Gray, G., Miles, C., Wilson, N., Jenks, R., Cox, M. and Johnson, A.J., 2012. The contrasting physiological and subjective effects of chewing gum on social stress. Appetite, 58, pp. 554-558.
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Uncertainty exists with respect to the extent to which chewing gum may attenuate stress-induced rises in cortisol secretion (Scholey et al., 2009; Smith, 2010; Johnson et al., 2011). The present study used the Trier Social Stress Task (TSST: Kirschbaum et al., 1993), a task known to elevate cortisol secretion (Kudielka et al., 2004), in order to examine the moderating physiological and subjective effects of chewing gum on social stress. Forty participants completed the TSST either with or without chewing gum. As expected, completion of the TSST elevated both cortisol and subjective stress levels, whilst impairing mood. Although gum moderated the perception of stress, cortisol concentrations were higher following the chewing of gum. The findings are consistent with Smith (2010) who argued that elevations in cortisol following the chewing of gum reflect heightened arousal. The findings suggest that chewing gum only benefits subjective measures of stress. The mechanism remains unclear; however, this may reflect increased cerebral blood flow, cognitive distraction, and/or effects secondary to task facilitation.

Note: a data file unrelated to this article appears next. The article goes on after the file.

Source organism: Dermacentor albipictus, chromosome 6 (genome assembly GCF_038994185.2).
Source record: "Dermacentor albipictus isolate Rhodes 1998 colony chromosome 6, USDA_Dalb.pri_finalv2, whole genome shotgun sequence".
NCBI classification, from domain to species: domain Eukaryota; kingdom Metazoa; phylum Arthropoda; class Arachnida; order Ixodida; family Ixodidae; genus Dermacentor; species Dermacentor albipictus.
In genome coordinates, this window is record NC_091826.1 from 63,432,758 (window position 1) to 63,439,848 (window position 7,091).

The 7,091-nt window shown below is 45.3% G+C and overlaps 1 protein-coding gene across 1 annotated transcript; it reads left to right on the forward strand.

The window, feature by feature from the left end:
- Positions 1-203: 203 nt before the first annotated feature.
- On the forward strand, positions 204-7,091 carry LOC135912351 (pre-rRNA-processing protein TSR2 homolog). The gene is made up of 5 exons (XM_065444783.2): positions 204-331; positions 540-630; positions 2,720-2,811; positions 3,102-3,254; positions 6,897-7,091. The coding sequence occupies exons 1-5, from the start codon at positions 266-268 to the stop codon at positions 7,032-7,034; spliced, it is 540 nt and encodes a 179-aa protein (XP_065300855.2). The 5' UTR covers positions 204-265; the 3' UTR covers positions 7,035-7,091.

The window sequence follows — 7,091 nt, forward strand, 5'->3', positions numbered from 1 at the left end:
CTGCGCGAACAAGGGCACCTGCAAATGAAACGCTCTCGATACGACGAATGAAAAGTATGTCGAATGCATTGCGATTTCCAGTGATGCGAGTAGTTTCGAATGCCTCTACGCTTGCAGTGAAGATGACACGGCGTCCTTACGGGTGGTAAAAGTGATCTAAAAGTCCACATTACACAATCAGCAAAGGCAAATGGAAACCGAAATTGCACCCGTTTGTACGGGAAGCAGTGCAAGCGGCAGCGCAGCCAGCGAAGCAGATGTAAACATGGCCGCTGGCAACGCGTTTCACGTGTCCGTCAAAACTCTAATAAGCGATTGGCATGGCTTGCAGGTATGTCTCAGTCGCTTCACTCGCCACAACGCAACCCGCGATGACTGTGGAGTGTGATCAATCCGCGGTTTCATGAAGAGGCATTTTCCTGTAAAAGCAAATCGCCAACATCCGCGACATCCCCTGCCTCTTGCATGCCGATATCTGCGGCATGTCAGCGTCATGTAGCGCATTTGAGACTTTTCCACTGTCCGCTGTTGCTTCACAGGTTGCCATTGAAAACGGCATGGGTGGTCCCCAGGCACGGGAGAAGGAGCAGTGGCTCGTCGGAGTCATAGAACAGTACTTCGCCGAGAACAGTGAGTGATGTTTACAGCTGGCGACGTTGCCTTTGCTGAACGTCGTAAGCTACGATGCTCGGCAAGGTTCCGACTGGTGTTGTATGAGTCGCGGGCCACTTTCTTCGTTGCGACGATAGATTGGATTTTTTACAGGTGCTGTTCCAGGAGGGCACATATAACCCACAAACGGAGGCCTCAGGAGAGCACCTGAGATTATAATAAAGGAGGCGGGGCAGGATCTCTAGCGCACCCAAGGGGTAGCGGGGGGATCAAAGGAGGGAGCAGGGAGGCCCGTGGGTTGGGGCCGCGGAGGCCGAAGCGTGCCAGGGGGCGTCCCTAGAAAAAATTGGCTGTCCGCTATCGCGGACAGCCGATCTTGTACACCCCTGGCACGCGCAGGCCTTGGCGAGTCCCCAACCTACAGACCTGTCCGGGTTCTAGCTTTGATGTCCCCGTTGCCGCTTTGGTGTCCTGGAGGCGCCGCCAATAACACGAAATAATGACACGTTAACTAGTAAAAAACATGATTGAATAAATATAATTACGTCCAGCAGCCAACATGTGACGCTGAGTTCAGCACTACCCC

|Group:||Faculty of Science and Technology|
|Deposited By:||Dr. Andrew J. Johnson|
|Deposited On:||19 Apr 2012 13:18|
|Last Modified:||10 Sep 2014 14:54|
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The contrasting physiological and subjective effects of chewing gum on social stress. (deposited 16 Apr 2012 14:37)
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